Lord Grosvenor quickly dropped his unpopular Sunday Trading bill and peace returned to the capital’s streets. Riots are often symptoms of underlying tensions based on perceptions of (or actual) inequality, the lack of a voice, impotence and frustration; it only takes a small spark (like the killing of Mark Duggan by the police, or the death of Cynthia Jarrett) to ignite the flames.

[from Reynolds’s Newspaper, Sunday, July 15, 1855]

Washerwoman ‘steals away’ two lads in revenge

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Emily Brown, a 36 year-old ‘laundress and  hawker’ was summoned before the magistrate at Thames Police Court along with her husband Charles. The pair were charged with the unusual offence of enticing away two young boys from their parents and then getting them to rob them. The motive is unclear but might well have been revenge, as we shall see.

The first by named was William Francis Chesterton (aged 14) who, it was claimed, was included to leave his father’s house and to steal ‘three blankets and two sheets’, which were later pawned by Emily.

The other lad, just over 14, was called Myers (no Christian name was recorded) and he too had been taken ‘unlawfully’ from his ‘very respectable’ family by the ‘artifices of the prisoners’.

It seems that having separated them from their parents Mrs Brown persuaded them to head south west on their own. While the boys were traveling towards  Whitstable  (in Devon) Myers was arrested for throwing stones and breaking a window. He was brought to Greenwich Police court and sentenced to 14 days imprisonment. This ‘brought the journey of the two lads to a standstill, and Chesterton returned to London alone’. He was then eventually reunited with his parents, who presumably investigated his abduction and brought charges against the Browns.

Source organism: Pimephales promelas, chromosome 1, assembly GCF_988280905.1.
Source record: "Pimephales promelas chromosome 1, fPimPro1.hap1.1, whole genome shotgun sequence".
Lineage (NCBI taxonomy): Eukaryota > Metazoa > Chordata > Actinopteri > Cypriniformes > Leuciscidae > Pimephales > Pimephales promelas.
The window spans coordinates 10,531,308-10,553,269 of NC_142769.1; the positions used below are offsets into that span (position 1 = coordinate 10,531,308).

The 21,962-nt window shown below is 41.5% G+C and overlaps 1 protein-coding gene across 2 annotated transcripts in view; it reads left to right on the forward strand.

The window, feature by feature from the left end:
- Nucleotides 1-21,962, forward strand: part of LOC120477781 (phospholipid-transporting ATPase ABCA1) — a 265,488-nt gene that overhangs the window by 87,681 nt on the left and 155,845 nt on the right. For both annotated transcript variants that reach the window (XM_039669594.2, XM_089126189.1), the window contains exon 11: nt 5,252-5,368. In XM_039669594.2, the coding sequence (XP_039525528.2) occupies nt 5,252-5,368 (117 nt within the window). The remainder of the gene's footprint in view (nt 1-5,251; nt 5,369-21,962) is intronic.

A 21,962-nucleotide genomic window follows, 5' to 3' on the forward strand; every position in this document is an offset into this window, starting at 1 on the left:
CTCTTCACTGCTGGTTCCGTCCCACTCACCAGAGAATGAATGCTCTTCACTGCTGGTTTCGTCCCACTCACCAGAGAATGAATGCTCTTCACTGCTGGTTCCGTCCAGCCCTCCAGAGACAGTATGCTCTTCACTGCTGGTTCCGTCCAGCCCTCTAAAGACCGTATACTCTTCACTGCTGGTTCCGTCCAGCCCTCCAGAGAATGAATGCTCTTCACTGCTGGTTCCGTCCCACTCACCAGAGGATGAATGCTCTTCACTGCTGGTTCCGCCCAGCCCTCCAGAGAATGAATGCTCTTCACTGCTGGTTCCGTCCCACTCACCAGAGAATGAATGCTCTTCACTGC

Young Myers confirmed the evidence heard and his father also appeared in court to add some insight or explanation to the case. The boy’s father then appeared. Mr Myers lived off the Commercial Road in Whitechapel at no. 14 Hereford Place, the Chesterton lived next door at 14. Myers testified that he had employed the female prisoner as a laundress earlier in the year. However, in July he had brought her to court to accused her of ‘detaining some linen he had entrusted to her to wash for him’. He therefore thought she had taken his son in revenge for him bringing a prosecution against him.

[from The Morning Post, Tuesday, October 18, 1870]